Cricket South Africa (CSA) said on Monday that it would formally investigate director of cricket Graeme Smith and national team head coach Mark Boucher following allegations of racist conduct in an ombudsman's report.
The pair were among a number of CSA employees implicated in “tentative findings” made by the Social Justice and Nation Building Ombudsman into alleged discrimination within the sport's national governing organisation in the past.
A number of players of colour came forward to say they had been treated unfairly, with former spinner Paul Adams saying he had been called a “brown shit” in a South Africa team song during his time in the side, including by former wicket-keeper Boucher.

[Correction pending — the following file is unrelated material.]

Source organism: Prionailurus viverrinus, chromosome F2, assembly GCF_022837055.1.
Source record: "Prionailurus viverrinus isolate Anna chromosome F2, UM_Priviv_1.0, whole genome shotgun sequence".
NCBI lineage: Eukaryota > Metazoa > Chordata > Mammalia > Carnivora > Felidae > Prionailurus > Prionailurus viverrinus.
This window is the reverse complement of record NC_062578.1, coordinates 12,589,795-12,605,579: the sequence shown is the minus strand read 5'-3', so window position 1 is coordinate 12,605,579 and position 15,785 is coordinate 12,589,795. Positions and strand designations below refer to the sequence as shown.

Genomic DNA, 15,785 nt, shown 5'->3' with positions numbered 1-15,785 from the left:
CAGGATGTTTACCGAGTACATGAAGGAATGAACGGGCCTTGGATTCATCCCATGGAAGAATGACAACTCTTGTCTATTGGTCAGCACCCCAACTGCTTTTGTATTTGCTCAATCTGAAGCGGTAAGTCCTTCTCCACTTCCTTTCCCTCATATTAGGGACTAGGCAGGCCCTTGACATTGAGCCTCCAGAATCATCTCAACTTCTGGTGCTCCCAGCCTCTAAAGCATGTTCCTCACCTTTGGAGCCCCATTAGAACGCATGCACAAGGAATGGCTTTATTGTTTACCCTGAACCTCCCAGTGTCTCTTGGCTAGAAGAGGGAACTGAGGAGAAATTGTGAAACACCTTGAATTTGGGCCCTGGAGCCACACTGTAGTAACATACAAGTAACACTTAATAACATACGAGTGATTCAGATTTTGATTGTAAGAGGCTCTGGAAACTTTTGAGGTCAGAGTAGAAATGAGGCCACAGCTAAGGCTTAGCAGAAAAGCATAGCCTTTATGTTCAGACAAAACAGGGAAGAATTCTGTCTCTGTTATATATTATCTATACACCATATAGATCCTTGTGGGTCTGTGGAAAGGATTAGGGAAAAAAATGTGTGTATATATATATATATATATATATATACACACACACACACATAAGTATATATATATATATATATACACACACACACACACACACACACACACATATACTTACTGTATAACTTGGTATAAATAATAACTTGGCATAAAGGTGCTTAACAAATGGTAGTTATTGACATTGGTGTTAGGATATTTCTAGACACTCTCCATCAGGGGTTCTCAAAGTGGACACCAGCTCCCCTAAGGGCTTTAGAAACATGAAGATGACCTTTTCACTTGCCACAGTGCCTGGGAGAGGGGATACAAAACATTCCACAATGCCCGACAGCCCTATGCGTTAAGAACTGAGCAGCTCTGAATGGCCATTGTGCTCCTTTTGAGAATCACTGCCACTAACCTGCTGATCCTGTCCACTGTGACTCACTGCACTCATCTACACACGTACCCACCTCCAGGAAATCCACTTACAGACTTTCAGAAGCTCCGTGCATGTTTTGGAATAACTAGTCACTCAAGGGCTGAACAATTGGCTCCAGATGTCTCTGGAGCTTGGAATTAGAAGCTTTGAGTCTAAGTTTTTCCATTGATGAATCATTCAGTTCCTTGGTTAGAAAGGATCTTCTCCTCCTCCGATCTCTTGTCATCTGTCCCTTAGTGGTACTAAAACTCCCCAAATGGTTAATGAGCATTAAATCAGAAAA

Read more: Graeme Smith rejects charges of racism
Boucher has since apologised.
The ombudsman report, submitted to CSA earlier this month, also criticised Smith and former national team captain AB de Villiers for selection decisions made during their time at the helm of the side, which it said were prejudicial towards Black players.
Smith and de Villiers have denied the allegation.
“The Board has decided to institute formal inquiries into CSA employees, suppliers or contractors who are implicated by the report,” CSA said on Monday, adding that the process will take place after India's current test and One-Day International tour of the country.
“The Board has done so mindful of its duty to treat allegations of racism or discrimination with the utmost seriousness,” it added.
“The formal inquiries will be conducted by independent legal professionals. Further details with regards to the inquiries will be announced in due course. Smith and Boucher remain in their positions and will continue to carry out their duties during the India tour.”